Turkish opposition leaders to summon Parliament for extraordinary meeting to discuss tax hikes

Turkey’s opposition bloc is expected to call on the Parliament to convene for an extraordinary session to discuss the recent exorbitant increases in taxes.

This file photo shows leaders of the opposition bloc 'Nation Alliance.'

Duvar English

Shortly after the passing of an omnibus bill that also gives the President the authority to increase special consumption tax (ÖTV) by up to 5 times, the Turkish Parliament on July 15 went into a summer recession. The Parliament will reopen on Oct. 1.  

President Recep Tayyip Erdoğan used his new expanded authority on the night of the Parliament’s closure and the nation faced a more than 200% increase in ÖTV implemented on fuel and natural gas. The 21% increase in fuel and natural gas prices are expected to affect the price of other items, worsening the unstoppable inflation.

The opposition bloc consisting of six parties, referred to as the “Table of Six” or Nation Alliance, has launched a work to discuss the deteriorating economy.  

Felicity Party leader Temel Karamollağlu and Future Party leader Ahmet Davutoğlu contacted other leaders of the opposition bloc and came to an agreement on the necessity of an extraordinary meeting in the Parliament addressing these tax increases.

The six leaders have assigned parliamentary group leaders to conduct the work and prepare the necessary text calling on the Parliament to convene.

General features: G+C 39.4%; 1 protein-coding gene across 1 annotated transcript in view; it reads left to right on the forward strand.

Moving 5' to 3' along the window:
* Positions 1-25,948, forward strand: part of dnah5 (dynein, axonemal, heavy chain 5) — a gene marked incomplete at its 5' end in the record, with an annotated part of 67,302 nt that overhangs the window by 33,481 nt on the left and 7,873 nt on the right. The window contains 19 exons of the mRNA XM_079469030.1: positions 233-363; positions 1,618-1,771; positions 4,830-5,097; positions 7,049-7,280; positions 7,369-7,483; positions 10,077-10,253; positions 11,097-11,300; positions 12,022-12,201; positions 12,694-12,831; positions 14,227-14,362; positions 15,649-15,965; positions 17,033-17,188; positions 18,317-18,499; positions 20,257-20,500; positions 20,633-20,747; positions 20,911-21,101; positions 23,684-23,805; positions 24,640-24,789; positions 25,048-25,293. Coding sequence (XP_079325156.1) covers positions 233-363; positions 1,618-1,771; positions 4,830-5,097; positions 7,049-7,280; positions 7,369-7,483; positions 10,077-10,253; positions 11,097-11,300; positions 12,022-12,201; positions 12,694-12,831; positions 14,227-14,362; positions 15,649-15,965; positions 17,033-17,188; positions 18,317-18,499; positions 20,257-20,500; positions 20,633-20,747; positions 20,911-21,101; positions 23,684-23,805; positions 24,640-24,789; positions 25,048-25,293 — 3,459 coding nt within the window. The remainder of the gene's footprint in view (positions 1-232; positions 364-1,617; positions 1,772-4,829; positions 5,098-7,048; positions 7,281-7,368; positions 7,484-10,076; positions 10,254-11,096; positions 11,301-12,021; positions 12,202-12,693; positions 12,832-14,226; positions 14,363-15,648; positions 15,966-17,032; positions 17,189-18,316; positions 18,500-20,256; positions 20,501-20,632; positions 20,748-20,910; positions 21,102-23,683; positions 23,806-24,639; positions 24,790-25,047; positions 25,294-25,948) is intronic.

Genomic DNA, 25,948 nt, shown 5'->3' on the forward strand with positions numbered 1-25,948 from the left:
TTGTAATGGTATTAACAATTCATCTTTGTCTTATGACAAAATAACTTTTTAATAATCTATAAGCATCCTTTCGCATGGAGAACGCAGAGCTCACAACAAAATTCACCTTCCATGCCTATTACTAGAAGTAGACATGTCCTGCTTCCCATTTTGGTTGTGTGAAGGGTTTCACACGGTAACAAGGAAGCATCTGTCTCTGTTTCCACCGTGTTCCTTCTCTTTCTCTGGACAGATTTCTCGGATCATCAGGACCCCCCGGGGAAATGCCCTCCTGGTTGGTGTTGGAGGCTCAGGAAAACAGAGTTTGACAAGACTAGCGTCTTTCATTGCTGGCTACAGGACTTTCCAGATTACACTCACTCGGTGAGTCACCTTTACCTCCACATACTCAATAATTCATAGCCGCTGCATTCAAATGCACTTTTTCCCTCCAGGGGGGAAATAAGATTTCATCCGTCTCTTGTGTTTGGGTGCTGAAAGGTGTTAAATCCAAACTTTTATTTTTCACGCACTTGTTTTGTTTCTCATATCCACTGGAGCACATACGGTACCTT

For an extraordinary session to be held at the Parliament, the signatures of 120 lawmakers (corresponding to one-fifth of the total number of lawmakers) are needed. Afterwards, the Parliamentary Speaker gives their approval for the issue to be voted on. If 200 lawmakers vote in favor, the extraordinary session takes place. The number of lawmakers of the Nation Alliance is sufficient to attain this number.  

The work undertaken by the opposition bloc will be their first cooperation after the May general elections.

Meanwhile, the İzmir Bar Association on July 17 announced that it will take the government’s new tax increases to the court, saying such moves are in violation of the Constitution.

Their written statement said that former Finance Minister Nurettin Nebati “pushed the country to the cliff’s edge.” “With the (presidential) decrees issued at midnight or towards morning, the political rulership is pushing citizens, who are living the worst economic period of the Republic history, to worse days and conditions,” the bar said.